Keeping Up Appearances: Techniques for Retouching Images
Check out this chapter for tips on retouching images in Photoshop, improving color, adding new elements to an image or removing unwanted image elements. (From the book Inside Photoshop CS by Gary Bouton, Sams, 2004, ISBN: 0672326442.)
Keeping Up Appearances: Techniques for Retouching Images - Rotate the Image (Page 2 of 10 )
The best way to begin is at the beginning, and in this case, that means rotating the image to a vertical view and saving a copy of that view as our master image—the one we'll work on in the retouching exercises in this chapter. So let's let 'er rip!
Saving a Vertical View of the Image
Open 219Burnet.jpg from the Examples\Chap13 folder on the companion CD.
Oops! The first thing that we need to do is rotate the photograph to a vertical view. Choose Image, Rotate Canvas, 90° CW (Clockwise). There, that's better!
Make sure that your Layers palette is open (press F7). Now double-click on the Background layer in your Layers palette to unlock it. When the new layer dialog box pops up, rename the layer Original. Click on OKto apply the changes. Press Ctrl(Command)+J toduplicate the layer, and now the Layers palette will show two layers: the Original layer and the copy that is automatically named Original copy.
Hide the Original layer by clicking the eye icon to toggle off the view for this layer on the Layers palette. Now save the image to your hard drive as 219Burnet.psd (Photoshop's primary and native file format) by clicking File, Save As and choosing Photoshop (*.psd) from the Format drop-down list.
This is our master image, and I will refer to it as such throughout the exercises. Keep the master image open. We're going to study it and start working on it.
Studying the master image, with the goal in mind as to what you want to accomplish, is by far the most important aspect of any project.
Studying the Master Image for Improvements
The house itself is a beautiful structure. Its rooftop could use a new paint job and perhaps an awning repair is in order, but other than these minor areas, we will not be tampering at all with the basic structure. It's the setting that really requires the major work or photo enhancement.
You might be thinking that it would have made sense to take this photograph on a beautiful spring day. And you would be absolutely right. It would have! Sure, taking the photo then would have saved us a lot of work, but where is the fun in that? The fact of the matter is, circumstances don't always allow for the optimum situation in photographs. Let's imagine that in this particular case, the client (a fictional real estate agent) provided you with the photograph. His or her instructions are simple and precise, "Turn it into a spring setting, and generally just improve the property for salability purposes." If it's winter and the house is going to sell in the spring (when most houses do), photographing the property during the spring, when it's at its best, would be physically impossible. Now you can imagine that this is often the case in real life. But, for us, this is not a problem...Photoshop CS to the rescue!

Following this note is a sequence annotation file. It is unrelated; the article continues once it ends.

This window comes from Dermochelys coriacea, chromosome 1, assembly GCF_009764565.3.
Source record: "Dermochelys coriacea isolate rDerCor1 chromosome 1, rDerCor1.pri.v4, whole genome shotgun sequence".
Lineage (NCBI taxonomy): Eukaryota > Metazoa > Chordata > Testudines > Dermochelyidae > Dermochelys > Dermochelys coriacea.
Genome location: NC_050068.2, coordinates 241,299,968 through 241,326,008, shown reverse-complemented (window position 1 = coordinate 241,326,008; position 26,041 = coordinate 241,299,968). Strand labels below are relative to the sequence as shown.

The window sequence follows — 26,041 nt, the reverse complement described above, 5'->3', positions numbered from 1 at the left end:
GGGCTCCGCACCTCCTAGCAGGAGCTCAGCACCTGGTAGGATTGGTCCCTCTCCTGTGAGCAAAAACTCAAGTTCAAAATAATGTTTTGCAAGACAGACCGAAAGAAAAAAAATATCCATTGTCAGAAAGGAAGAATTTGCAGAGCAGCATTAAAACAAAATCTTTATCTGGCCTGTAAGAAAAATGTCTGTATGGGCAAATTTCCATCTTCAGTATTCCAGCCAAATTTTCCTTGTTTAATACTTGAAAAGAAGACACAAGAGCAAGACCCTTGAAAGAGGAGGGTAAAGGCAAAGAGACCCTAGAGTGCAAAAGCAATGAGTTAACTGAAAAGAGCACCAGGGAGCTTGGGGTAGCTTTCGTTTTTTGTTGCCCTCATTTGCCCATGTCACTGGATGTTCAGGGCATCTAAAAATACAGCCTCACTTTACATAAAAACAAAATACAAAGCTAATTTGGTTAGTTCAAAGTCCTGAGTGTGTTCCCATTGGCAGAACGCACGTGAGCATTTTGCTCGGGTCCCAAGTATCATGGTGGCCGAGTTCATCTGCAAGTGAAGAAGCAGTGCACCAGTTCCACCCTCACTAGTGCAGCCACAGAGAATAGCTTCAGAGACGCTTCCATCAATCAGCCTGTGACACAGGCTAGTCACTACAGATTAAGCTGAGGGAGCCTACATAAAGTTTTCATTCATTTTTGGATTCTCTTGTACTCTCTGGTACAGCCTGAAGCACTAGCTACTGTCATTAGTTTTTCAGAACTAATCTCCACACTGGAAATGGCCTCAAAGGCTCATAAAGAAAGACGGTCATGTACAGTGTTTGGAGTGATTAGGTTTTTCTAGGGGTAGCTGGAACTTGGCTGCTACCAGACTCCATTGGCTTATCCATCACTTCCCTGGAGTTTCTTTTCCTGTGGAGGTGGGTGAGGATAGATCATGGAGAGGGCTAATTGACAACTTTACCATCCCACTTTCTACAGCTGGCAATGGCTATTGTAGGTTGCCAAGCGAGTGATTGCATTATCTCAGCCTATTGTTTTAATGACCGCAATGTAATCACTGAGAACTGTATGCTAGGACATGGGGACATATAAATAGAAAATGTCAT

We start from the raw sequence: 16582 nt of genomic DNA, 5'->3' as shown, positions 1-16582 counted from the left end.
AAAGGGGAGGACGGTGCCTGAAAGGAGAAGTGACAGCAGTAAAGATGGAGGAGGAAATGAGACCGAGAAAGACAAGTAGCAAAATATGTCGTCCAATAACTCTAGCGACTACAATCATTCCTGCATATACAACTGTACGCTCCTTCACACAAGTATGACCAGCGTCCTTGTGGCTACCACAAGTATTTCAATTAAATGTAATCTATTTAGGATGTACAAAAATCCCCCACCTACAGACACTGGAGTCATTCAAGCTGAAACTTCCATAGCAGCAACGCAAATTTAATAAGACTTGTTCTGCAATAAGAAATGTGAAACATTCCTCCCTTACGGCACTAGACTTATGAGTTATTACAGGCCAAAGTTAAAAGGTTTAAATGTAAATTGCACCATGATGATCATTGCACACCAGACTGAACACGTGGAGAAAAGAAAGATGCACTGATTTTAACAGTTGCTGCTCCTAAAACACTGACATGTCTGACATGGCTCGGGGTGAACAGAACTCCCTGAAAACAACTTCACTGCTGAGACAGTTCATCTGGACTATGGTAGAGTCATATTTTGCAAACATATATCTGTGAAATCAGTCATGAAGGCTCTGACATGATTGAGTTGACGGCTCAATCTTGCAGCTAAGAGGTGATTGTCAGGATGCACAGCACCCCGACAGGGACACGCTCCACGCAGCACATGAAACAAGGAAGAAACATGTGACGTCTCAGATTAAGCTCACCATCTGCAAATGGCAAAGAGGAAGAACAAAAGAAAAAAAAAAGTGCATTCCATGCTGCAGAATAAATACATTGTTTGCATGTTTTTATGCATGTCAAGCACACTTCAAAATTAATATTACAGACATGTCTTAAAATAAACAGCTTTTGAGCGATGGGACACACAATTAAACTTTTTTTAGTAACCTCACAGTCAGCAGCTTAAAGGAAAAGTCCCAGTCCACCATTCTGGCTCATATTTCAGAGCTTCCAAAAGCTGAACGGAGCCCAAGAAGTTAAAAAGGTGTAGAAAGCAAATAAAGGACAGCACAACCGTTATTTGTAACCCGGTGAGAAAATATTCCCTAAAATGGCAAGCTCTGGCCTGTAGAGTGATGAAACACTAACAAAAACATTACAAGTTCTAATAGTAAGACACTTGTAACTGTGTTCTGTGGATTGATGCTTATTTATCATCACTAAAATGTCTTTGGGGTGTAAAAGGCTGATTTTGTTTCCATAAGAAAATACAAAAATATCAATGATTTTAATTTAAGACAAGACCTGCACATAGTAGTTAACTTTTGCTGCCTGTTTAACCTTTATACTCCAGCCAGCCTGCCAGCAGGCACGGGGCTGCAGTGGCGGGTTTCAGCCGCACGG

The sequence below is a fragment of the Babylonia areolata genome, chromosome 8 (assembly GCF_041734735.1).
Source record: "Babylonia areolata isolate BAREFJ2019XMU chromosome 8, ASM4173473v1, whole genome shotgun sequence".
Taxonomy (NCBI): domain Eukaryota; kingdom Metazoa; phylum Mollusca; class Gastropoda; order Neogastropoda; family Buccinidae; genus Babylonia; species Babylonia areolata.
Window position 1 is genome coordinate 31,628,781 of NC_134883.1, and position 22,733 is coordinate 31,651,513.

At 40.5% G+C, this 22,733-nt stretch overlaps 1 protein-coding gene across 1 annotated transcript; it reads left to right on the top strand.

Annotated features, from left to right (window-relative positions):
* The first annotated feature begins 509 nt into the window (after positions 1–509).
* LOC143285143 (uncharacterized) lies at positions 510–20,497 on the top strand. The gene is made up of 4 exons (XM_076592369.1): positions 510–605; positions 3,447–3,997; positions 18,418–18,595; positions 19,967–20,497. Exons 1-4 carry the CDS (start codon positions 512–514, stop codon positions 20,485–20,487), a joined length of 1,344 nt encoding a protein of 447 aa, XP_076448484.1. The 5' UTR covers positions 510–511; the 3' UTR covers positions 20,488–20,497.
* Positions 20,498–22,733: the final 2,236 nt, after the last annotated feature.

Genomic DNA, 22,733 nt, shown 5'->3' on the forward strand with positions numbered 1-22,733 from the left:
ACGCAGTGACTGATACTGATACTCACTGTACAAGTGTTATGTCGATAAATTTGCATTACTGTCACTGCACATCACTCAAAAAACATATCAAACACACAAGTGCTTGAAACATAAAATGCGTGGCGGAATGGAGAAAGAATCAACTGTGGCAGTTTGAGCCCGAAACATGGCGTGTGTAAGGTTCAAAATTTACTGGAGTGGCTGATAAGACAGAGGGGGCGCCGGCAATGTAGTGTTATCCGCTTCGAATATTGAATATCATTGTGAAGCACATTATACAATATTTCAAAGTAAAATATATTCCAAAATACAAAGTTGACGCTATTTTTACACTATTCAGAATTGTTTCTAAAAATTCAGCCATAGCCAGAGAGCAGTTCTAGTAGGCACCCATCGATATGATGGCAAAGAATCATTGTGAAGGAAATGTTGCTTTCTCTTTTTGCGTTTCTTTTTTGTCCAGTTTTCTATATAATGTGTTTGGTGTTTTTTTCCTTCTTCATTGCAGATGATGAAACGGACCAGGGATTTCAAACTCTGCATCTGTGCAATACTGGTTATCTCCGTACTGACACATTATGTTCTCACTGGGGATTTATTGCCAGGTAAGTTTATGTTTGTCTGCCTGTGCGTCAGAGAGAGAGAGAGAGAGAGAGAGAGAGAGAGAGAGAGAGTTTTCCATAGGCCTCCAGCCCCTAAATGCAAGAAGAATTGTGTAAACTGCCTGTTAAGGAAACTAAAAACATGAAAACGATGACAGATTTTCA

Having studied the image, with a goal in mind, I had a general idea as to how I wanted to "enhance" it, or rather how my imaginary client wanted me to enhance it. As you can see in my finished version, my "vision" was that of a near perfect spring day setting. I imagined a green lawn, a bluer sky, flowering window boxes to dress up the house, a few shrubs and mature trees, a new walkway, and even a "story book, picture perfect" white picket fence. Just the kind of house that anyone would want to immediately buy and move into!
As the vision unfolded in my mind's eye, I decided that I wanted to get rid of many parts of the photograph and then, apart from the house, I wanted to retain or simply enhance others. Studying a photograph like this, as you can see, is very important. My study armed me with a general "plan of attack," which is so necessary before embarking on any photo restoration or enhancement project.
Straightening the Image Perspective
Before doing anything at all to the picture, let's "straighten it out." You can clearly see that the house in this image seems to be slanted slightly to the left. The perspective of the house, as photographed from ground level, needs to be adjusted. That's what we'll do in this exercise.
Straightening It Out